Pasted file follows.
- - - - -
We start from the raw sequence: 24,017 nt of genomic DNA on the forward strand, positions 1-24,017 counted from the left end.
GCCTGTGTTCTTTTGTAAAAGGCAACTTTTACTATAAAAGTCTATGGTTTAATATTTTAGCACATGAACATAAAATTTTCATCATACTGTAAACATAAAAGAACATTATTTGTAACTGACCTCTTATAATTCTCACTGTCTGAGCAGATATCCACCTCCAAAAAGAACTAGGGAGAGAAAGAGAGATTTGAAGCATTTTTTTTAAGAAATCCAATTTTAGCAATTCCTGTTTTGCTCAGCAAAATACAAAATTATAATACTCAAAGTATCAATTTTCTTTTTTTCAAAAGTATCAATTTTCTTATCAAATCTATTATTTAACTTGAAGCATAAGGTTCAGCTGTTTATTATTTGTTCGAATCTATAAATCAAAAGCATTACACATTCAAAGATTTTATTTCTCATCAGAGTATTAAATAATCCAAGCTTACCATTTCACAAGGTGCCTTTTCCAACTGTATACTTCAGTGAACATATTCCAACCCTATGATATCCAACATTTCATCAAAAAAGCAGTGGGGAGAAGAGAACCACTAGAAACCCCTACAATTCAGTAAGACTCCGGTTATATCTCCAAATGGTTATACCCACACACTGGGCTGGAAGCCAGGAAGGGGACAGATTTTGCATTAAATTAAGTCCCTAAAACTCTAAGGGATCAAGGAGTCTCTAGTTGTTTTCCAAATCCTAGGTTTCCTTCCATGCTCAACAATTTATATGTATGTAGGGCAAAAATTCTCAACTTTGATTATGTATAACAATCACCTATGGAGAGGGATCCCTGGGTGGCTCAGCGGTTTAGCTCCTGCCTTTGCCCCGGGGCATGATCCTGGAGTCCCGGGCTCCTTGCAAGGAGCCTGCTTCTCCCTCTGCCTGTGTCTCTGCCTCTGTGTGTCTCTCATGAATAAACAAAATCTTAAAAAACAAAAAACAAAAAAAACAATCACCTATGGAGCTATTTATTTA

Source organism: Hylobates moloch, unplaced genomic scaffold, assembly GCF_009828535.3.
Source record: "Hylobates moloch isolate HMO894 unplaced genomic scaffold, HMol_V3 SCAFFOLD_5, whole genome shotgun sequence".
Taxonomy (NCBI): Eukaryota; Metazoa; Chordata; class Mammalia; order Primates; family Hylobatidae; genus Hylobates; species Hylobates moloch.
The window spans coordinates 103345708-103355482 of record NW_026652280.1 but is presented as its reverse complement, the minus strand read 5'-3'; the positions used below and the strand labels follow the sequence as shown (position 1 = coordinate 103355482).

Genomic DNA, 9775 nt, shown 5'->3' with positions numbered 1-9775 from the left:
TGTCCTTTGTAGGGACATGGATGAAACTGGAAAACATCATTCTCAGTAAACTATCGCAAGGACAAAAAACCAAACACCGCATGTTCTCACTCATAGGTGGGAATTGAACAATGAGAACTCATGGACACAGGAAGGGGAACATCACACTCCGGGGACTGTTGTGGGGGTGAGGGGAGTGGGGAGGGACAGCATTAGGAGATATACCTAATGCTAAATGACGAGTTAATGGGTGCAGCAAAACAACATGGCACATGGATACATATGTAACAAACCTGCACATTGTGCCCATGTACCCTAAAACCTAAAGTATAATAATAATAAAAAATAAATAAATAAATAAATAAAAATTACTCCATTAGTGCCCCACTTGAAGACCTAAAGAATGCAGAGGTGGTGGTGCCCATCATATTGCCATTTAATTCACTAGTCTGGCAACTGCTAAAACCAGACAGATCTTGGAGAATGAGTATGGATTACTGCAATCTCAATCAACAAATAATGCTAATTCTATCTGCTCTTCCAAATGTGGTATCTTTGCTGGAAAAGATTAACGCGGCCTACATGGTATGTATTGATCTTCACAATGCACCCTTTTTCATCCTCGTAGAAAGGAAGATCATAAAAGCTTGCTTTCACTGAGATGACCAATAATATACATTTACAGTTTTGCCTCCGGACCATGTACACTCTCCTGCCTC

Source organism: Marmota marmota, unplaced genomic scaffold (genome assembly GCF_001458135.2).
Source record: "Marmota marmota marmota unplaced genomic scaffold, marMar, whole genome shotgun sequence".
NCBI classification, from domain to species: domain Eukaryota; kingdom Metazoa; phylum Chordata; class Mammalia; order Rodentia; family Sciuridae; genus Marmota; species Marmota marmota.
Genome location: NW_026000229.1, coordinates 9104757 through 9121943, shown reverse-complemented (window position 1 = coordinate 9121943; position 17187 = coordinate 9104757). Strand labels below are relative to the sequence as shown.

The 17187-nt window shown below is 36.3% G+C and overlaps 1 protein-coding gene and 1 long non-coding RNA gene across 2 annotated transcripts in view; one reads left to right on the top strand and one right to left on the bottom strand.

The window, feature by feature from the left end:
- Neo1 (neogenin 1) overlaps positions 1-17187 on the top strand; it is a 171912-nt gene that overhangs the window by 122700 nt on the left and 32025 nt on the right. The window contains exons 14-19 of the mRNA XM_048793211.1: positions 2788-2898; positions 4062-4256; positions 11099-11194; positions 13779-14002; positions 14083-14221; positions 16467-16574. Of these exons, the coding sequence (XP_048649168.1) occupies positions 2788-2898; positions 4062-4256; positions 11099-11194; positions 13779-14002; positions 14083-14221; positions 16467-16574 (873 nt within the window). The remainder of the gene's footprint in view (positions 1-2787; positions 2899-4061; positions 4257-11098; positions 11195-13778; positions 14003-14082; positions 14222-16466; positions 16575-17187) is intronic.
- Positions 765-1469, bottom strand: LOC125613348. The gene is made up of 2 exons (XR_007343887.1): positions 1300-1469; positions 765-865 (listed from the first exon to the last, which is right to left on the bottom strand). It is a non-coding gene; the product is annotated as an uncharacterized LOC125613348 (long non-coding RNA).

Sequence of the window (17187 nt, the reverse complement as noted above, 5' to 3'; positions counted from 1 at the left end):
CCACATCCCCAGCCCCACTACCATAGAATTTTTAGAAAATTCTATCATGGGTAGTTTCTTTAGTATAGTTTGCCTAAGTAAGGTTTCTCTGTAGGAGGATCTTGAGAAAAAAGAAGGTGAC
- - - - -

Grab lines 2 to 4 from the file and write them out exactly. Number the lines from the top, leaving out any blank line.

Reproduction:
GCCTGTGTTCTTTTGTAAAAGGCAACTTTTACTATAAAAGTCTATGGTTTAATATTTTAGCACATGAACATAAAATTTTCATCATACTGTAAACATAAAAGAACATTATTTGTAACTGACCTCTTATAATTCTCACTGTCTGAGCAGATATCCACCTCCAAAAAGAACTAGGGAGAGAAAGAGAGATTTGAAGCATTTTTTTTAAGAAATCCAATTTTAGCAATTCCTGTTTTGCTCAGCAAAATACAAAATTATAATACTCAAAGTATCAATTTTCTTTTTTTCAAAAGTATCAATTTTCTTATCAAATCTATTATTTAACTTGAAGCATAAGGTTCAGCTGTTTATTATTTGTTCGAATCTATAAATCAAAAGCATTACACATTCAAAGATTTTATTTCTCATCAGAGTATTAAATAATCCAAGCTTACCATTTCACAAGGTGCCTTTTCCAACTGTATACTTCAGTGAACATATTCCAACCCTATGATATCCAACATTTCATCAAAAAAGCAGTGGGGAGAAGAGAACCACTAGAAACCCCTACAATTCAGTAAGACTCCGGTTATATCTCCAAATGGTTATACCCACACACTGGGCTGGAAGCCAGGAAGGGGACAGATTTTGCATTAAATTAAGTCCCTAAAACTCTAAGGGATCAAGGAGTCTCTAGTTGTTTTCCAAATCCTAGGTTTCCTTCCATGCTCAACAATTTATATGTATGTAGGGCAAAAATTCTCAACTTTGATTATGTATAACAATCACCTATGGAGAGGGATCCCTGGGTGGCTCAGCGGTTTAGCTCCTGCCTTTGCCCCGGGGCATGATCCTGGAGTCCCGGGCTCCTTGCAAGGAGCCTGCTTCTCCCTCTGCCTGTGTCTCTGCCTCTGTGTGTCTCTCATGAATAAACAAAATCTTAAAAAACAAAAAACAAAAAAAACAATCACCTATGGAGCTATTTATTTA

Source organism: Hylobates moloch, unplaced genomic scaffold, assembly GCF_009828535.3.
Source record: "Hylobates moloch isolate HMO894 unplaced genomic scaffold, HMol_V3 SCAFFOLD_5, whole genome shotgun sequence".